I'm staying in bed today due to a mild fever, so expect a post or two.
Here's the new Crisis Group detailed report about Iraqi refugees in Jordan, Syria, and Lebanon(PDF, but click here for overview)
Okay, so I read the report, it's a very extensive and detailed description of refugee status, but it's also quite long, so here are a few interesting tidbits for the less patient:
* While the report finds excuses for the host countries [Syria and Jordan], it is very condemning of the Iraqi government, describing it as neglectful, if not outright hostile to the refugee population, not hearing any of its admittedly lame excuses "No doubt there are senior former regime figures among the refugees, but this does not excuse callous neglect of overwhelmingly non-political people who loyally served Iraq rather than any particular regime."
Next up the bat is the International community, the focus naturally goes to the "country whose policies caused this chaos", blaming the US for "downplaying the issue, providing far less assistance to host countries than needed and admitting to its own shores merely a trickle of refugees and only after unprecedented security checks to which asylum seekers from other nations are not subjected."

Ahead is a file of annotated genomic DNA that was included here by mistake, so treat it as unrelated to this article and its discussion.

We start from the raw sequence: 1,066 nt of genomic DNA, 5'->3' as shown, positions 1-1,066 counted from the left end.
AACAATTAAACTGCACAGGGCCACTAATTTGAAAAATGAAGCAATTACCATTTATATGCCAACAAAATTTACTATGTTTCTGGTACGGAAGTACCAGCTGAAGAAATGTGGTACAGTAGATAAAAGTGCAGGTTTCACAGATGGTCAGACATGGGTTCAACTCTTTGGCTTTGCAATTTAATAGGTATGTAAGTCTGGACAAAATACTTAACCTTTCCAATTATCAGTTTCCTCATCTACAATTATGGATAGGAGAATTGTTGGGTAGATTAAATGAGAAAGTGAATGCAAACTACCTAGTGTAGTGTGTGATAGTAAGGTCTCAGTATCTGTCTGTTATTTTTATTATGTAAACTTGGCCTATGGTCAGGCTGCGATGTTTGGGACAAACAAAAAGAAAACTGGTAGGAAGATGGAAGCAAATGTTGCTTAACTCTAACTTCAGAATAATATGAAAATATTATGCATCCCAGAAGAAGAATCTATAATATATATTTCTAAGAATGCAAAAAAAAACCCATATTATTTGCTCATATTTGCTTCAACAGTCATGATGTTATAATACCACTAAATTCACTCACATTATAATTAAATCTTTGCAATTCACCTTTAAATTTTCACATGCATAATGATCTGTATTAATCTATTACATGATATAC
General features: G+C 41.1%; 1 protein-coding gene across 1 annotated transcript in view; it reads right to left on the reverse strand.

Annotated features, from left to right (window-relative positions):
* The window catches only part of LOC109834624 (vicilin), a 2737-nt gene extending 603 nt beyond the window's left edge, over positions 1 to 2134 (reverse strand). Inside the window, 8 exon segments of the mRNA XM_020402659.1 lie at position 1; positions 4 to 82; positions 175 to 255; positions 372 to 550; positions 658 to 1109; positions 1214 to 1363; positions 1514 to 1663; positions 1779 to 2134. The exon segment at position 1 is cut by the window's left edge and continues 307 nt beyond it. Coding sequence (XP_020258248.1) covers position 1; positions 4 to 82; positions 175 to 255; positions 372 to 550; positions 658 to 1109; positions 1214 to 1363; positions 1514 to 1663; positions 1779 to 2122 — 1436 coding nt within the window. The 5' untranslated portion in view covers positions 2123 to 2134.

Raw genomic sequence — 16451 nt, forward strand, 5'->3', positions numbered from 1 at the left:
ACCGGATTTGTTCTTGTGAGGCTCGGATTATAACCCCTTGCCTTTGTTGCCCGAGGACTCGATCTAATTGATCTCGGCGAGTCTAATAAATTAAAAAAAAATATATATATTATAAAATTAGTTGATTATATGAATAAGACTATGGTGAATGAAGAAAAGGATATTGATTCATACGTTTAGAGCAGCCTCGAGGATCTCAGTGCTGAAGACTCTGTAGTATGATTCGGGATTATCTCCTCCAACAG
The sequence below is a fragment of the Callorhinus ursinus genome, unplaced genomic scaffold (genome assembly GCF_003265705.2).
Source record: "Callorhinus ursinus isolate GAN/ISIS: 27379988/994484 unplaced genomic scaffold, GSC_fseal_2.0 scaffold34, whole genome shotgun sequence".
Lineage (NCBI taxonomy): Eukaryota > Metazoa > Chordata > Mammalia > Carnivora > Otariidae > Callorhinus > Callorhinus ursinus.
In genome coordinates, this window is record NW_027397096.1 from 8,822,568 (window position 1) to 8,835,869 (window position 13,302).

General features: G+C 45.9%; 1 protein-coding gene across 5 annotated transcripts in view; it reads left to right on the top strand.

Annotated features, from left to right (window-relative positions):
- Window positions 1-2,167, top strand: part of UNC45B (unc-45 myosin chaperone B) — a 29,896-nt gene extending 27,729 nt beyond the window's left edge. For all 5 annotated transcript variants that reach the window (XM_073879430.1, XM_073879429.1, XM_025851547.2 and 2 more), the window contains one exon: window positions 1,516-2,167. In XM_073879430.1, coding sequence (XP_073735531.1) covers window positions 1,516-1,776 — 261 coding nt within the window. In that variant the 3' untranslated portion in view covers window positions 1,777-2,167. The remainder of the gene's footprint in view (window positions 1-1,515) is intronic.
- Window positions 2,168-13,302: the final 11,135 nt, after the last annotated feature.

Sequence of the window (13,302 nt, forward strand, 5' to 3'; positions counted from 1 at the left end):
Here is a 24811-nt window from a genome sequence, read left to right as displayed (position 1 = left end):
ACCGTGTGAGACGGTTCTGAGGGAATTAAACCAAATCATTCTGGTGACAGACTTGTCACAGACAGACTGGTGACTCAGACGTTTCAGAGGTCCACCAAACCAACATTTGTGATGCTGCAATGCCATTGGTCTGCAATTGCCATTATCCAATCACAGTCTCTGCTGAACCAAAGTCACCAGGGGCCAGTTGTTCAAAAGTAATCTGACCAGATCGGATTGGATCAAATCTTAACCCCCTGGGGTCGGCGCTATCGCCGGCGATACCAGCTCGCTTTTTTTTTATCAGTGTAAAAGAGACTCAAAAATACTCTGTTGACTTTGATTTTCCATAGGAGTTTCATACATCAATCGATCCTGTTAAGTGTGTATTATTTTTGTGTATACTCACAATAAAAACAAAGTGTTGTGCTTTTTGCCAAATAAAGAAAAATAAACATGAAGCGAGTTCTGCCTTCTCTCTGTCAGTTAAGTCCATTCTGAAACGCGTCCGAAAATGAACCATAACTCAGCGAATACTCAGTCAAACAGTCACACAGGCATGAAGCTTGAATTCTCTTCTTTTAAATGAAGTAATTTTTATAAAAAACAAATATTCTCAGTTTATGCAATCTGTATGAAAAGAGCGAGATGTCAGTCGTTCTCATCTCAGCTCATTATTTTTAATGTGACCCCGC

* When it comes to estimating the number of refugees, the host governments tend to bluff a lot, often raising or lowering the number depending on the circumstances (when they need to ask for money, or when pressured for taking care of more refugees), for instance, when the Norwegian NGO FAFO estimated the number of Iraqis last year, it came with the astonishing figure of 150,000, the Jordanian government fiddled around a bit and came up with the figure 450,000-500,000 (and before that, the Iraqis in Jordan were estimated to be 750,000 - 1 mil)
* The governments of both Jordan and Syria have imposed restrictions on charity organizations civil action and NGOs that can help Iraqis, this is because (a) Jordanian politics tend to frown on most associational work and (b) in Syria, they just don't know nor trust NGOs.
* The Syrian regime seemed to have a hard time figuring Iraq and was largely unfamiliar as to how to approach it, this is expalined because "of the historic rift between the Iraqi and Syrian Baath branches."
Other than that, the report in general is pretty solid and is a treasure trove of information, tracing the refugee status in each country and how it developed and why.